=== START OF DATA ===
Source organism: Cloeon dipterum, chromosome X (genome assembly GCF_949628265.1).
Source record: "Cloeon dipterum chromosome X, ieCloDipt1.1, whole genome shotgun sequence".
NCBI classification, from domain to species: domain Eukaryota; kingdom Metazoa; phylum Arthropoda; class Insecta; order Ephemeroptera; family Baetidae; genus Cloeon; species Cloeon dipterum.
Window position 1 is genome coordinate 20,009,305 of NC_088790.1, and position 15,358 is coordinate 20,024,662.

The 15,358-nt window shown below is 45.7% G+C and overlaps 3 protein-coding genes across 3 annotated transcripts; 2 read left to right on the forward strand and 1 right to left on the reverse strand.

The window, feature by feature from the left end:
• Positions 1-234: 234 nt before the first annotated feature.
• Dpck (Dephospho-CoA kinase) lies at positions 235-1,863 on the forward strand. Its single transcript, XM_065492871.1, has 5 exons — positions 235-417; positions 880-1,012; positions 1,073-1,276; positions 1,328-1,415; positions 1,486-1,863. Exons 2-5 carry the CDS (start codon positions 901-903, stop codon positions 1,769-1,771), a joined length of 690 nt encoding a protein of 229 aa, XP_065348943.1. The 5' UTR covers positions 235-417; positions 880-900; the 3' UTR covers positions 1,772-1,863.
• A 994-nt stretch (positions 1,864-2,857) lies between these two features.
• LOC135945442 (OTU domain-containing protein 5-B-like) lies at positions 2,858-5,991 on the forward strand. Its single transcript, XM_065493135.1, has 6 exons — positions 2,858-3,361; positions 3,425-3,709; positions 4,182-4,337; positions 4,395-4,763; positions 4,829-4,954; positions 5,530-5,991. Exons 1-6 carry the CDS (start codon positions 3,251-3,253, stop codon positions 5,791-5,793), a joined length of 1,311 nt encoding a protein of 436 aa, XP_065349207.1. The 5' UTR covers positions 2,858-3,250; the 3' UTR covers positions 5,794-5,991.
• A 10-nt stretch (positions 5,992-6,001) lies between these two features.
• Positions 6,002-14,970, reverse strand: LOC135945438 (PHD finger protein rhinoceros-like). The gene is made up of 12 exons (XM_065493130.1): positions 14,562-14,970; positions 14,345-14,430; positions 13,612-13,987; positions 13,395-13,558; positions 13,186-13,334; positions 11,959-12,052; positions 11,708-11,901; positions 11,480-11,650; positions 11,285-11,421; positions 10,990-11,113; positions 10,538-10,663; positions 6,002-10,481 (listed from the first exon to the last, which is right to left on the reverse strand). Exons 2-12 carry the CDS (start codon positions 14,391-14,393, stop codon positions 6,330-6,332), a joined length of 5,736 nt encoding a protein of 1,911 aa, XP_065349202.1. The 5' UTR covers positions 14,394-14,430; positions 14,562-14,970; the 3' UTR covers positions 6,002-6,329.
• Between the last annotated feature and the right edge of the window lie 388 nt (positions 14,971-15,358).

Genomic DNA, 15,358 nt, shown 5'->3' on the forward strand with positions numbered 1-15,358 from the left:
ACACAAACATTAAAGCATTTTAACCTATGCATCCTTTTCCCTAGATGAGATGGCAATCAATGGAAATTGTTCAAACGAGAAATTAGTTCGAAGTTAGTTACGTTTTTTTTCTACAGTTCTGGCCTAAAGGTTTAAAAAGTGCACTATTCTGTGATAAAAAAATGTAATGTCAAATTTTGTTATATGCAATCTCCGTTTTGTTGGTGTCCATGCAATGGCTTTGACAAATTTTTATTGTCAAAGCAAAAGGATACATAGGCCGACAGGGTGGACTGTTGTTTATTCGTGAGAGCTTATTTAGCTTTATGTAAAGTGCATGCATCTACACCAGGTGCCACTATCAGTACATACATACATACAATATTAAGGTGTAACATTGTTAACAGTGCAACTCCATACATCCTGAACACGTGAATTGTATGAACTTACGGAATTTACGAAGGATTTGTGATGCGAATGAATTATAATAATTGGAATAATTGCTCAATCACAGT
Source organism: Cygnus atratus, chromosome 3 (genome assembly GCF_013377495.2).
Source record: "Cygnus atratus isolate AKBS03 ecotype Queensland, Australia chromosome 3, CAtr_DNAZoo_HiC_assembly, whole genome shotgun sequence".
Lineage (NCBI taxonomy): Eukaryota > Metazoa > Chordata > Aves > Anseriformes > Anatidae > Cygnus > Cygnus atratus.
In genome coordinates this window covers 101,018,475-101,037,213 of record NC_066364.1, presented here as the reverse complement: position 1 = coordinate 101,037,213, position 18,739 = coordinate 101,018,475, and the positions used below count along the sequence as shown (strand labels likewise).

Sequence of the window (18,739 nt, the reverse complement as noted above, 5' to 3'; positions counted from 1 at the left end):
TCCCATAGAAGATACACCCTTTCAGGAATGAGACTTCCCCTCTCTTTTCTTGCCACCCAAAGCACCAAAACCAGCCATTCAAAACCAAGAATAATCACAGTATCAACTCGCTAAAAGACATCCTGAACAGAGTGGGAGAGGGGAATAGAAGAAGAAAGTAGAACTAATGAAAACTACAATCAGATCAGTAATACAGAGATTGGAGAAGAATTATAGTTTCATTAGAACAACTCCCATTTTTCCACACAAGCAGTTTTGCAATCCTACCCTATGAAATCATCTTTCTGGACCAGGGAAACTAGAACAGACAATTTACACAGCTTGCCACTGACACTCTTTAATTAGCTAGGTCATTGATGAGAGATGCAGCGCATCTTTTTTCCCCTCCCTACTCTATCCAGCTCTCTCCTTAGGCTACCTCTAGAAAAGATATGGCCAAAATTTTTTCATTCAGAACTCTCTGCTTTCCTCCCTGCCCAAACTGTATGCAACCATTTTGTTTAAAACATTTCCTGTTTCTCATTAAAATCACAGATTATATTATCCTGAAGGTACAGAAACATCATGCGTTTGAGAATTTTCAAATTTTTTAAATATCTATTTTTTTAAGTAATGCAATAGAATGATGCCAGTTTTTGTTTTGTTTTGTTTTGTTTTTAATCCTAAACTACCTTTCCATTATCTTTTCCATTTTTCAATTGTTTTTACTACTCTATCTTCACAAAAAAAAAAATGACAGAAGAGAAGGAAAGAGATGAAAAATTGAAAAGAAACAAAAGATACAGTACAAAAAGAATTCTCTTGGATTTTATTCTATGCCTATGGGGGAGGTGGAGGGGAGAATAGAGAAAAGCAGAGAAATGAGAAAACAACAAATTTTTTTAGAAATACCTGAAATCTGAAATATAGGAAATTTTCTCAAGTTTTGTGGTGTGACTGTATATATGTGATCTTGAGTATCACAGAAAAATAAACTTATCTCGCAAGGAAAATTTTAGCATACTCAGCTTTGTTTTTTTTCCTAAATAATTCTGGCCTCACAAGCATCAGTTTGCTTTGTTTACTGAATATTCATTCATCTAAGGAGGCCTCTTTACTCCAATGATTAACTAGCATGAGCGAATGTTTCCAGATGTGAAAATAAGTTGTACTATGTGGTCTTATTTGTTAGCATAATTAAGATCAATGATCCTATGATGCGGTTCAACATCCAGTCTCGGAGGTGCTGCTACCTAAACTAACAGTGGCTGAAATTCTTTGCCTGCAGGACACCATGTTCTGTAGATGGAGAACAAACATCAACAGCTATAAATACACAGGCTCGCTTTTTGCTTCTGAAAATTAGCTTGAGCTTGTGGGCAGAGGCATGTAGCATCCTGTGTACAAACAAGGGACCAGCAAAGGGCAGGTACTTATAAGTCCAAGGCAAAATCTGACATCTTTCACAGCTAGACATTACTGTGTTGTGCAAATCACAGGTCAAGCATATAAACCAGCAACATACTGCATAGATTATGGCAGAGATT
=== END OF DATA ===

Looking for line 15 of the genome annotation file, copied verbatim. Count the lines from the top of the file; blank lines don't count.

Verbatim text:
ACACAAACATTAAAGCATTTTAACCTATGCATCCTTTTCCCTAGATGAGATGGCAATCAATGGAAATTGTTCAAACGAGAAATTAGTTCGAAGTTAGTTACGTTTTTTTTCTACAGTTCTGGCCTAAAGGTTTAAAAAGTGCACTATTCTGTGATAAAAAAATGTAATGTCAAATTTTGTTATATGCAATCTCCGTTTTGTTGGTGTCCATGCAATGGCTTTGACAAATTTTTATTGTCAAAGCAAAAGGATACATAGGCCGACAGGGTGGACTGTTGTTTATTCGTGAGAGCTTATTTAGCTTTATGTAAAGTGCATGCATCTACACCAGGTGCCACTATCAGTACATACATACATACAATATTAAGGTGTAACATTGTTAACAGTGCAACTCCATACATCCTGAACACGTGAATTGTATGAACTTACGGAATTTACGAAGGATTTGTGATGCGAATGAATTATAATAATTGGAATAATTGCTCAATCACAGT